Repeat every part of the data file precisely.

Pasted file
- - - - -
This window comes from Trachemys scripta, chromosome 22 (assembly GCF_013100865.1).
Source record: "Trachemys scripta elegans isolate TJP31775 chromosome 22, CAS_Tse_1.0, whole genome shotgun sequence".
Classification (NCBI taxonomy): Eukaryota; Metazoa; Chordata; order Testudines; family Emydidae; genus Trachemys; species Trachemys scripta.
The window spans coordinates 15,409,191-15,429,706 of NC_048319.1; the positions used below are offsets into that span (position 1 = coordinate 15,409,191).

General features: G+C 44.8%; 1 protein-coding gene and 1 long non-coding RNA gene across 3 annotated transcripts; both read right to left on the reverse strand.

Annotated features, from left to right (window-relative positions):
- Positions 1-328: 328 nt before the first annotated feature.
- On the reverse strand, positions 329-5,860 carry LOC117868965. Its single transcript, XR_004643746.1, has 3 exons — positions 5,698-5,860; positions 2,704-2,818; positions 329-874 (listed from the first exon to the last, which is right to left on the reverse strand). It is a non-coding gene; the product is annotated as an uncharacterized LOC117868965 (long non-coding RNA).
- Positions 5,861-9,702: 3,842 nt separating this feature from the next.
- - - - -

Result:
This window comes from Trachemys scripta, chromosome 22 (assembly GCF_013100865.1).
Source record: "Trachemys scripta elegans isolate TJP31775 chromosome 22, CAS_Tse_1.0, whole genome shotgun sequence".
Classification (NCBI taxonomy): Eukaryota; Metazoa; Chordata; order Testudines; family Emydidae; genus Trachemys; species Trachemys scripta.
The window spans coordinates 15,409,191-15,429,706 of NC_048319.1; the positions used below are offsets into that span (position 1 = coordinate 15,409,191).

General features: G+C 44.8%; 1 protein-coding gene and 1 long non-coding RNA gene across 3 annotated transcripts; both read right to left on the reverse strand.

Annotated features, from left to right (window-relative positions):
- Positions 1-328: 328 nt before the first annotated feature.
- On the reverse strand, positions 329-5,860 carry LOC117868965. Its single transcript, XR_004643746.1, has 3 exons — positions 5,698-5,860; positions 2,704-2,818; positions 329-874 (listed from the first exon to the last, which is right to left on the reverse strand). It is a non-coding gene; the product is annotated as an uncharacterized LOC117868965 (long non-coding RNA).
- Positions 5,861-9,702: 3,842 nt separating this feature from the next.